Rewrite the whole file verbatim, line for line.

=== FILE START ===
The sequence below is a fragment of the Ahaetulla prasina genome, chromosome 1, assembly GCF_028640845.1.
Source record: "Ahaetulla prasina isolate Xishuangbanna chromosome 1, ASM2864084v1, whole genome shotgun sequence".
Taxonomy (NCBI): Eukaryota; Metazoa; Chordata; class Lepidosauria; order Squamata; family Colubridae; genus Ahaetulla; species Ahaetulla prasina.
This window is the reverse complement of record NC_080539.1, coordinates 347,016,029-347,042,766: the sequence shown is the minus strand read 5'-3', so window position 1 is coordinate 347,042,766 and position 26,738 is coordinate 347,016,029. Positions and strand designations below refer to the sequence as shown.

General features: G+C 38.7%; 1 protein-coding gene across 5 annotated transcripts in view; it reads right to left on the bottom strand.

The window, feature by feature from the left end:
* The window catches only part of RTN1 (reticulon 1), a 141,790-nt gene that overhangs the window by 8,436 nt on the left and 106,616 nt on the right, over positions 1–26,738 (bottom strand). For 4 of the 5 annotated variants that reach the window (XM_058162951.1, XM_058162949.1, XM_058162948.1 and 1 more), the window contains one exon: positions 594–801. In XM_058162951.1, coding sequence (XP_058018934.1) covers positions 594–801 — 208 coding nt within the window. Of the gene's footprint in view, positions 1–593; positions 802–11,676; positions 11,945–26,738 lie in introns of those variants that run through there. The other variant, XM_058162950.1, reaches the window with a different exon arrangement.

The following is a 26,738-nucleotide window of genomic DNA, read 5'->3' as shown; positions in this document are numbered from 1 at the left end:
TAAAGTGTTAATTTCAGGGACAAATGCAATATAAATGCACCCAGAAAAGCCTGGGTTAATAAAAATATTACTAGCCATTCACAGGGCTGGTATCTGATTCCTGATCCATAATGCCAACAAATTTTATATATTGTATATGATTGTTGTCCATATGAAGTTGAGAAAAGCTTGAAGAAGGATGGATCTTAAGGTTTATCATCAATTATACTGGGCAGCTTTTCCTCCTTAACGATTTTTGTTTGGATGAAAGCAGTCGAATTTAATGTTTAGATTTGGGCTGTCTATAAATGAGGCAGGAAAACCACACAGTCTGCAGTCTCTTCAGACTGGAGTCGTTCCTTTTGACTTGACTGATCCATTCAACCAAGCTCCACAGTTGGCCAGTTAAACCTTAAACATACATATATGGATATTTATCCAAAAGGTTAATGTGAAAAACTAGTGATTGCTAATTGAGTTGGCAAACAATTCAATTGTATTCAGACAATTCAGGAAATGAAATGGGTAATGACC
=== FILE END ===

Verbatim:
The sequence below is a fragment of the Ahaetulla prasina genome, chromosome 1, assembly GCF_028640845.1.
Source record: "Ahaetulla prasina isolate Xishuangbanna chromosome 1, ASM2864084v1, whole genome shotgun sequence".
Taxonomy (NCBI): Eukaryota; Metazoa; Chordata; class Lepidosauria; order Squamata; family Colubridae; genus Ahaetulla; species Ahaetulla prasina.
This window is the reverse complement of record NC_080539.1, coordinates 347,016,029-347,042,766: the sequence shown is the minus strand read 5'-3', so window position 1 is coordinate 347,042,766 and position 26,738 is coordinate 347,016,029. Positions and strand designations below refer to the sequence as shown.

General features: G+C 38.7%; 1 protein-coding gene across 5 annotated transcripts in view; it reads right to left on the bottom strand.

The window, feature by feature from the left end:
* The window catches only part of RTN1 (reticulon 1), a 141,790-nt gene that overhangs the window by 8,436 nt on the left and 106,616 nt on the right, over positions 1–26,738 (bottom strand). For 4 of the 5 annotated variants that reach the window (XM_058162951.1, XM_058162949.1, XM_058162948.1 and 1 more), the window contains one exon: positions 594–801. In XM_058162951.1, coding sequence (XP_058018934.1) covers positions 594–801 — 208 coding nt within the window. Of the gene's footprint in view, positions 1–593; positions 802–11,676; positions 11,945–26,738 lie in introns of those variants that run through there. The other variant, XM_058162950.1, reaches the window with a different exon arrangement.

The following is a 26,738-nucleotide window of genomic DNA, read 5'->3' as shown; positions in this document are numbered from 1 at the left end:
TAAAGTGTTAATTTCAGGGACAAATGCAATATAAATGCACCCAGAAAAGCCTGGGTTAATAAAAATATTACTAGCCATTCACAGGGCTGGTATCTGATTCCTGATCCATAATGCCAACAAATTTTATATATTGTATATGATTGTTGTCCATATGAAGTTGAGAAAAGCTTGAAGAAGGATGGATCTTAAGGTTTATCATCAATTATACTGGGCAGCTTTTCCTCCTTAACGATTTTTGTTTGGATGAAAGCAGTCGAATTTAATGTTTAGATTTGGGCTGTCTATAAATGAGGCAGGAAAACCACACAGTCTGCAGTCTCTTCAGACTGGAGTCGTTCCTTTTGACTTGACTGATCCATTCAACCAAGCTCCACAGTTGGCCAGTTAAACCTTAAACATACATATATGGATATTTATCCAAAAGGTTAATGTGAAAAACTAGTGATTGCTAATTGAGTTGGCAAACAATTCAATTGTATTCAGACAATTCAGGAAATGAAATGGGTAATGACC